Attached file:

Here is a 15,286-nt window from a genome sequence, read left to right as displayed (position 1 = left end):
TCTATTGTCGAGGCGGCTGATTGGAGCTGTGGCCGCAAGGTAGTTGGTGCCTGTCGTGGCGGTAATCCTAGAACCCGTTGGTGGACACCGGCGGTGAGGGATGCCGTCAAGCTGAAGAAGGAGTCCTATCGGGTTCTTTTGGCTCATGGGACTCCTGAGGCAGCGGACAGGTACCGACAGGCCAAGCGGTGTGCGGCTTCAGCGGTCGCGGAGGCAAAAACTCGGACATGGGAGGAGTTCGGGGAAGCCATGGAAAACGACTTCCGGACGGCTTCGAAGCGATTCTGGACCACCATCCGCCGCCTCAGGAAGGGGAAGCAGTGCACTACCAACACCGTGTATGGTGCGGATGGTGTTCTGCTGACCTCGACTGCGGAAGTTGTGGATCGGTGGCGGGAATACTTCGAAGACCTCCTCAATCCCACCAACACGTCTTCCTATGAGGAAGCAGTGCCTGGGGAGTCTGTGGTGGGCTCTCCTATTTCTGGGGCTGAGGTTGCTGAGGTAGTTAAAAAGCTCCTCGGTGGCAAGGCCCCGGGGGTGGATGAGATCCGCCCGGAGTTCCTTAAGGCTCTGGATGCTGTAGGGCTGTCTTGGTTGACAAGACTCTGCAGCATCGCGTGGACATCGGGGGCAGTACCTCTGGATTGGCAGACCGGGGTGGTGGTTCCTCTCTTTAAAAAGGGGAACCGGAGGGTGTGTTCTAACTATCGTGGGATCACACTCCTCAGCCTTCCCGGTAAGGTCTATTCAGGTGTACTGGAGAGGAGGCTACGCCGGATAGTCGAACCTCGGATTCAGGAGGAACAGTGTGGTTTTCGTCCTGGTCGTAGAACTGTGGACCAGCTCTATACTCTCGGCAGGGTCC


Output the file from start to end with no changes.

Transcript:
Here is a 15,286-nt window from a genome sequence, read left to right as displayed (position 1 = left end):
TCTATTGTCGAGGCGGCTGATTGGAGCTGTGGCCGCAAGGTAGTTGGTGCCTGTCGTGGCGGTAATCCTAGAACCCGTTGGTGGACACCGGCGGTGAGGGATGCCGTCAAGCTGAAGAAGGAGTCCTATCGGGTTCTTTTGGCTCATGGGACTCCTGAGGCAGCGGACAGGTACCGACAGGCCAAGCGGTGTGCGGCTTCAGCGGTCGCGGAGGCAAAAACTCGGACATGGGAGGAGTTCGGGGAAGCCATGGAAAACGACTTCCGGACGGCTTCGAAGCGATTCTGGACCACCATCCGCCGCCTCAGGAAGGGGAAGCAGTGCACTACCAACACCGTGTATGGTGCGGATGGTGTTCTGCTGACCTCGACTGCGGAAGTTGTGGATCGGTGGCGGGAATACTTCGAAGACCTCCTCAATCCCACCAACACGTCTTCCTATGAGGAAGCAGTGCCTGGGGAGTCTGTGGTGGGCTCTCCTATTTCTGGGGCTGAGGTTGCTGAGGTAGTTAAAAAGCTCCTCGGTGGCAAGGCCCCGGGGGTGGATGAGATCCGCCCGGAGTTCCTTAAGGCTCTGGATGCTGTAGGGCTGTCTTGGTTGACAAGACTCTGCAGCATCGCGTGGACATCGGGGGCAGTACCTCTGGATTGGCAGACCGGGGTGGTGGTTCCTCTCTTTAAAAAGGGGAACCGGAGGGTGTGTTCTAACTATCGTGGGATCACACTCCTCAGCCTTCCCGGTAAGGTCTATTCAGGTGTACTGGAGAGGAGGCTACGCCGGATAGTCGAACCTCGGATTCAGGAGGAACAGTGTGGTTTTCGTCCTGGTCGTAGAACTGTGGACCAGCTCTATACTCTCGGCAGGGTCC